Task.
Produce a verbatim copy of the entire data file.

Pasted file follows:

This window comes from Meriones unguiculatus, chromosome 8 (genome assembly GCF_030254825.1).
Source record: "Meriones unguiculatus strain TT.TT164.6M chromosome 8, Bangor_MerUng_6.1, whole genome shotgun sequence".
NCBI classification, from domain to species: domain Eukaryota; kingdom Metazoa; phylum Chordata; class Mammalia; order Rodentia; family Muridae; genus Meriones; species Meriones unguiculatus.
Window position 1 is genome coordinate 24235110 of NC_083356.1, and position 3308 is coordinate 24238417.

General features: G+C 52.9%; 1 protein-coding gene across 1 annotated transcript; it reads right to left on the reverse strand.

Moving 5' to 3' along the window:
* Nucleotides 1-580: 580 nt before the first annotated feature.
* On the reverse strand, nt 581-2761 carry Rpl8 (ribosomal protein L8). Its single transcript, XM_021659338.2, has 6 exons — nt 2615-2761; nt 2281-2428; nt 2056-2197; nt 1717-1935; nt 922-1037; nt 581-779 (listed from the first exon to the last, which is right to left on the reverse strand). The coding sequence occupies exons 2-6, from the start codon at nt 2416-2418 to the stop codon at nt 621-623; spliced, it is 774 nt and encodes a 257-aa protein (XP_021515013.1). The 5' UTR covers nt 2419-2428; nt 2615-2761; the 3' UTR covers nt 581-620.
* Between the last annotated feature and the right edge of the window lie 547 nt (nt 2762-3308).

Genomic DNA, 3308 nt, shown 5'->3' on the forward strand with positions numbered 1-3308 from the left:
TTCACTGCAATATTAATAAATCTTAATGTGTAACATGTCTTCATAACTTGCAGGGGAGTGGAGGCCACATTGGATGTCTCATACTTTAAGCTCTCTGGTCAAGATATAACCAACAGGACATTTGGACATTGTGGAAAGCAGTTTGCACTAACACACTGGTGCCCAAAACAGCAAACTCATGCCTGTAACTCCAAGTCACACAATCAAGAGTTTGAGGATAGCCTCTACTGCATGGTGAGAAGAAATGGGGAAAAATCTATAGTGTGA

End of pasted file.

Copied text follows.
This window comes from Meriones unguiculatus, chromosome 8 (genome assembly GCF_030254825.1).
Source record: "Meriones unguiculatus strain TT.TT164.6M chromosome 8, Bangor_MerUng_6.1, whole genome shotgun sequence".
NCBI classification, from domain to species: domain Eukaryota; kingdom Metazoa; phylum Chordata; class Mammalia; order Rodentia; family Muridae; genus Meriones; species Meriones unguiculatus.
Window position 1 is genome coordinate 24235110 of NC_083356.1, and position 3308 is coordinate 24238417.

General features: G+C 52.9%; 1 protein-coding gene across 1 annotated transcript; it reads right to left on the reverse strand.

Moving 5' to 3' along the window:
* Nucleotides 1-580: 580 nt before the first annotated feature.
* On the reverse strand, nt 581-2761 carry Rpl8 (ribosomal protein L8). Its single transcript, XM_021659338.2, has 6 exons — nt 2615-2761; nt 2281-2428; nt 2056-2197; nt 1717-1935; nt 922-1037; nt 581-779 (listed from the first exon to the last, which is right to left on the reverse strand). The coding sequence occupies exons 2-6, from the start codon at nt 2416-2418 to the stop codon at nt 621-623; spliced, it is 774 nt and encodes a 257-aa protein (XP_021515013.1). The 5' UTR covers nt 2419-2428; nt 2615-2761; the 3' UTR covers nt 581-620.
* Between the last annotated feature and the right edge of the window lie 547 nt (nt 2762-3308).

Genomic DNA, 3308 nt, shown 5'->3' on the forward strand with positions numbered 1-3308 from the left:
TTCACTGCAATATTAATAAATCTTAATGTGTAACATGTCTTCATAACTTGCAGGGGAGTGGAGGCCACATTGGATGTCTCATACTTTAAGCTCTCTGGTCAAGATATAACCAACAGGACATTTGGACATTGTGGAAAGCAGTTTGCACTAACACACTGGTGCCCAAAACAGCAAACTCATGCCTGTAACTCCAAGTCACACAATCAAGAGTTTGAGGATAGCCTCTACTGCATGGTGAGAAGAAATGGGGAAAAATCTATAGTGTGA